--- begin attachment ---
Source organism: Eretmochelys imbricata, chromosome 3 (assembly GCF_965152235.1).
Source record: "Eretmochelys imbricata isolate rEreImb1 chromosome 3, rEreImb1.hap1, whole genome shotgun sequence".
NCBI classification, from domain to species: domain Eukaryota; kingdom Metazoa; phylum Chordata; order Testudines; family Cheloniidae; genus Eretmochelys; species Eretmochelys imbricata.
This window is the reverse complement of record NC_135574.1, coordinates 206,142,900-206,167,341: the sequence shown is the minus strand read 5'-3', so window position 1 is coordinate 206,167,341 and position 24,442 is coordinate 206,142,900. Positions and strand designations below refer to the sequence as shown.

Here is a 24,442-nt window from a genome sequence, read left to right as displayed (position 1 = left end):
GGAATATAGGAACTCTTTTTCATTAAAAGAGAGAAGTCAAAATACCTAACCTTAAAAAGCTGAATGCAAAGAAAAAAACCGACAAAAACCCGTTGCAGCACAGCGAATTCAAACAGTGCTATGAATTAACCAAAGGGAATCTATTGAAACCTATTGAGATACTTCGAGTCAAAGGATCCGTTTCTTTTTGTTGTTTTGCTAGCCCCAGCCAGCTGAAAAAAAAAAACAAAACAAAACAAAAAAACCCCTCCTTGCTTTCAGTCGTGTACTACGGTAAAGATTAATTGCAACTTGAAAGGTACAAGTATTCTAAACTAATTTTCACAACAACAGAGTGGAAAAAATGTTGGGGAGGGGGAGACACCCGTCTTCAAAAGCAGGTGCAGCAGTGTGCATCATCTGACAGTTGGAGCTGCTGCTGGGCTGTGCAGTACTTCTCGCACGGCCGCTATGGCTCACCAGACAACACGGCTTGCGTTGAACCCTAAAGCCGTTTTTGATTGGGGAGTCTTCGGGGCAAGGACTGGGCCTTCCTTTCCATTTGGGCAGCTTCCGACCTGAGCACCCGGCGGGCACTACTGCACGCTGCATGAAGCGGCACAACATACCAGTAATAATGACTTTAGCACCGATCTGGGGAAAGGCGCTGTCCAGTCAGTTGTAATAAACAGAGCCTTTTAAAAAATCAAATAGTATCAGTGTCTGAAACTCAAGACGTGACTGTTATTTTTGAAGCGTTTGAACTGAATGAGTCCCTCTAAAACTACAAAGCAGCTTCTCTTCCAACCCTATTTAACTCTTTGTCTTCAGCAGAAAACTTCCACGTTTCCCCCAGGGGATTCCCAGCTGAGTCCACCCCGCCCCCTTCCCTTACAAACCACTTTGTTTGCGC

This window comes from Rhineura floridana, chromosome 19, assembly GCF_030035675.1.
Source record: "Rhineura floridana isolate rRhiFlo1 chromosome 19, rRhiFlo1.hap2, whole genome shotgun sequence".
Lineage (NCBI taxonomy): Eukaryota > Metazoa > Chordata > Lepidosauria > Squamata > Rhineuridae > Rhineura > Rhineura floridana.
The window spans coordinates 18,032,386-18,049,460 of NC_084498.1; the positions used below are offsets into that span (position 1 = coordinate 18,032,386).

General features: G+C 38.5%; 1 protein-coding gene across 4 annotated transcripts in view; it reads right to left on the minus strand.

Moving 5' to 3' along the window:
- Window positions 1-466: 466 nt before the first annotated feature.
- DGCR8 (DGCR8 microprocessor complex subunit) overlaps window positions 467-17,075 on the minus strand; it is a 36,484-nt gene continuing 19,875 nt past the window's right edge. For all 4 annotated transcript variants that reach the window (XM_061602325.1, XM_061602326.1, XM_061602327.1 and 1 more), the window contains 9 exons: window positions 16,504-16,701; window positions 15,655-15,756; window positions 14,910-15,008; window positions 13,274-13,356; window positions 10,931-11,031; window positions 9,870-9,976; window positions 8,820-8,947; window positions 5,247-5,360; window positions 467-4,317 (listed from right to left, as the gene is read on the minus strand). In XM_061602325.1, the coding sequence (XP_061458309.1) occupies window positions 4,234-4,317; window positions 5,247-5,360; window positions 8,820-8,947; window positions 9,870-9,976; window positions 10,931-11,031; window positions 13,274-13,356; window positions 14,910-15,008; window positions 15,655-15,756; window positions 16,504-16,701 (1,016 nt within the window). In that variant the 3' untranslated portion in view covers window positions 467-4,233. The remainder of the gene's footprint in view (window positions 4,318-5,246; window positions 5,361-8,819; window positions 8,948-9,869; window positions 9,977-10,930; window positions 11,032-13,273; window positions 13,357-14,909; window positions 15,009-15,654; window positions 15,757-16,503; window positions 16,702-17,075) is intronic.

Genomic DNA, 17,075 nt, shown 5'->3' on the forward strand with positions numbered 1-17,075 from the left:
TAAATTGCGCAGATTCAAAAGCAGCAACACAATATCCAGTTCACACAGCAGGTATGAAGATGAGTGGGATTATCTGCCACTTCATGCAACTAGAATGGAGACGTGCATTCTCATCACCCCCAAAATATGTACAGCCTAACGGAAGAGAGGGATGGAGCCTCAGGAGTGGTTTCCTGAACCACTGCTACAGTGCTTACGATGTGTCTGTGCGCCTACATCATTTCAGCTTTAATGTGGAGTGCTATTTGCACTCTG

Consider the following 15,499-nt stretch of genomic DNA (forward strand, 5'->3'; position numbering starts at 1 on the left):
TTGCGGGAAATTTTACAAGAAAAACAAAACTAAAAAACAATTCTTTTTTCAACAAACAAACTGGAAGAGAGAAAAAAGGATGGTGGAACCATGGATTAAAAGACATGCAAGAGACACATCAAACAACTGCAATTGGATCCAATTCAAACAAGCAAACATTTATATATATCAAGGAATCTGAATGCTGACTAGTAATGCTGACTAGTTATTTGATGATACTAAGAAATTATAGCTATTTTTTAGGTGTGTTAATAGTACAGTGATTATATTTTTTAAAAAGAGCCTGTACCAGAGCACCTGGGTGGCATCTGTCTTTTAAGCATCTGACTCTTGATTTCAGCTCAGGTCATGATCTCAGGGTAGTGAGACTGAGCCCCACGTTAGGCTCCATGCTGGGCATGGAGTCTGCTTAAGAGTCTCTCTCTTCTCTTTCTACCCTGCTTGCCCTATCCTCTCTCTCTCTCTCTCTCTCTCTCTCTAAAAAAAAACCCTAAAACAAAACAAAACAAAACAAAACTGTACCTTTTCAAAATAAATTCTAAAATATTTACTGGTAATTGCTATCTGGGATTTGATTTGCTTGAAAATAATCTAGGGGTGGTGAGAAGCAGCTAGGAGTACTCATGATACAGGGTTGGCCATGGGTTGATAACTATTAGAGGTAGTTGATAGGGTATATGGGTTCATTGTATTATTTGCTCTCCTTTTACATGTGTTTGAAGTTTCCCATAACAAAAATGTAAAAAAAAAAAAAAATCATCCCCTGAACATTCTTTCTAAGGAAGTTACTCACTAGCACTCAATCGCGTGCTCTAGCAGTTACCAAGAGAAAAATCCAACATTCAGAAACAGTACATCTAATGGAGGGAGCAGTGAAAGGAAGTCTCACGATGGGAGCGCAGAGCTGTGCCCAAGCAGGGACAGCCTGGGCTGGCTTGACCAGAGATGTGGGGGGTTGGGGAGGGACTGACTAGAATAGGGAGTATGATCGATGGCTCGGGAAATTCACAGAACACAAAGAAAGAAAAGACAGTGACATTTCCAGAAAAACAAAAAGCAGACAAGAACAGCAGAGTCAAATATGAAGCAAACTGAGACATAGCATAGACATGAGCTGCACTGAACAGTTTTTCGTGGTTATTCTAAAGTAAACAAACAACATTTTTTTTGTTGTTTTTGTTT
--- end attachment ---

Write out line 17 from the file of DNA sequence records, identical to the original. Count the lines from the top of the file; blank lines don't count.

Consider the following 15,499-nt stretch of genomic DNA (forward strand, 5'->3'; position numbering starts at 1 on the left):